The internet feels like a place where your location doesn’t matter. We’re used to seeing content & interacting with people from around the world. And no matter where you are online it feels like every site is equally close.
One concept that might surprise new website owners is that the location of your web server matters. I live in Denver Colorado and if I want to access a web server in Denver it’s going to be much faster than one in Europe, South America, or Asia.
To illustrate this let’s do some speed tests around the world. My web server is in South Carolina. On the east coast of the US. So let’s test our site with a couple of different locations to see how much it could help.
I’ll be using the KeyCDN speed test since they make it really easy to test locations.
New York – 800 ms
London – 1.59 s
Bangalore – 3.12 s
Tokyo – 3.85 s
If your server is a half continent away it could add a 1/2 second easy. If it's on the other side of the world it could add 1-2 seconds.
My advice to you is to make sure your webserver is located in the same continent as your audience – or the largest chunk of your audience.
Since I’m catering to a US audience with my site I’m very happy where I am and don’t need to change anything. If you are thinking about moving server locations first ask your host because they likely have a server location closer to your customers and it’s much easier to move between data centers than to setup a whole new hosting account.
It’s important to remember that hosting directly affects the initial page load. And it's worth investigating even if it is incredibly time-consuming and possibly expensive to change.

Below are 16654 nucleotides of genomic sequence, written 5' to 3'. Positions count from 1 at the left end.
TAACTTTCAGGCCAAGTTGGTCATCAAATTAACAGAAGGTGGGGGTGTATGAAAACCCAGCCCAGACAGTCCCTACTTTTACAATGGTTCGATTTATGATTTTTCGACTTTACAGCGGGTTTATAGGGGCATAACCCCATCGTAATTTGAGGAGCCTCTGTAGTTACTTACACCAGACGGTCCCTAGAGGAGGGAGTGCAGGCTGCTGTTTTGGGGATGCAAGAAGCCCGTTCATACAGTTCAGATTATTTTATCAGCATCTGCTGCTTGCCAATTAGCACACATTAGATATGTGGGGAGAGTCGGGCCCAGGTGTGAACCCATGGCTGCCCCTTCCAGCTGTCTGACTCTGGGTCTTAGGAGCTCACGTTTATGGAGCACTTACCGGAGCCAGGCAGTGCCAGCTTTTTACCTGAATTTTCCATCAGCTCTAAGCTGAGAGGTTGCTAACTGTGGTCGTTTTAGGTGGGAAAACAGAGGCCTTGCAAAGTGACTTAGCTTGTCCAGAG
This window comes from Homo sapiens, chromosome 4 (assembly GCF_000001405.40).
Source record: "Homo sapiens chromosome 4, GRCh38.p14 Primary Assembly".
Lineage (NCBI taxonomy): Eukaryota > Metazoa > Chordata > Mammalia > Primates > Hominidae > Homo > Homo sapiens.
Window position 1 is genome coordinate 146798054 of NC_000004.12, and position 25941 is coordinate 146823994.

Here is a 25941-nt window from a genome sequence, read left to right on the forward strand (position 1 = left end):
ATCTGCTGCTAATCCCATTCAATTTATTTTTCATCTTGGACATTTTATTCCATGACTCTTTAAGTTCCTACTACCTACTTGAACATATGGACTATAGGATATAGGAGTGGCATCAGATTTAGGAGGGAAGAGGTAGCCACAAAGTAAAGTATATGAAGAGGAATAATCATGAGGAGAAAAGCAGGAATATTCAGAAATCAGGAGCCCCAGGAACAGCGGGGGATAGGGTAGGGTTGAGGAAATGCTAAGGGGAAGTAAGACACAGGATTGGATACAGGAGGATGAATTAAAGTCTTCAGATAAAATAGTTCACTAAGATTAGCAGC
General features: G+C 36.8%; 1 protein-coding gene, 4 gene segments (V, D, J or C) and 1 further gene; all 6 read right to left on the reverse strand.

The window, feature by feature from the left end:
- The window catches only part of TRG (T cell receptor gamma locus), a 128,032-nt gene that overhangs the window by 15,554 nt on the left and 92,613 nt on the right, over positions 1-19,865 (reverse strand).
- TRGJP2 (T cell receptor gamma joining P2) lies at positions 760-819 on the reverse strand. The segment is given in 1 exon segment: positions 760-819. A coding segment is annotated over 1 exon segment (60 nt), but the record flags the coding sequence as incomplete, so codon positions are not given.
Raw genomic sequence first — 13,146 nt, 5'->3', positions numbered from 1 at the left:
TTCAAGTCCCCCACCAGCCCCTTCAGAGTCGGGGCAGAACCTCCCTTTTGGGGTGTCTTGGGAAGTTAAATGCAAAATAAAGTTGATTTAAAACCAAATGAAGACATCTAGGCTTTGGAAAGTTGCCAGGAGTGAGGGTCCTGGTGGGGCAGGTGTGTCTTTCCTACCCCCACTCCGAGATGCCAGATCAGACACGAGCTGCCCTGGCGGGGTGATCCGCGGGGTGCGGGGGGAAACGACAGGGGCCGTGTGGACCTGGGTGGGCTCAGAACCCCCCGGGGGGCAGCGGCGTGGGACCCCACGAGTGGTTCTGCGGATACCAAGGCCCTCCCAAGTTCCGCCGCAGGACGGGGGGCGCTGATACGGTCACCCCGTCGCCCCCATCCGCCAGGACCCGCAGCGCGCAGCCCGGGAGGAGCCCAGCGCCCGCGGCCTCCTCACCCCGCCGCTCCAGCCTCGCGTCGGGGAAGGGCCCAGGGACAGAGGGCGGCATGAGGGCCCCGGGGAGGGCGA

Speeding up your website is exciting but before you start adding a caching plugin to your site it’s good to think about the whole process of building a web page. Because each part of building and rendering a web page can be done efficiently and fast OR inefficiently and slow.
One of my favorite things to do is collect data. I love collecting ALL the data because you never know when you need it and if you collect it you'll always have it when someday you could find a use for it. This brings me to one of my favorite quotes:
“What gets measured gets improved.”
Robin S. Sharma (inspired by Peter F. Drucker)
There’s some truth to this. And lucky for us website speed is easy to measure, breakdown, and analyze. And this is important because what works for one site might not work for another. So if you're looking to improve your site speed we always want to measure & confirm our sites are getting faster.
One of the things I get to do at Nexcess is influence when & how much we discount our products. There are some obvious dates like Black Friday and the New Year. But there are also less obvious dates like the end of summer, Halloween, and WordPress' birthday.
Should we put our products on sale? And if so, by how much?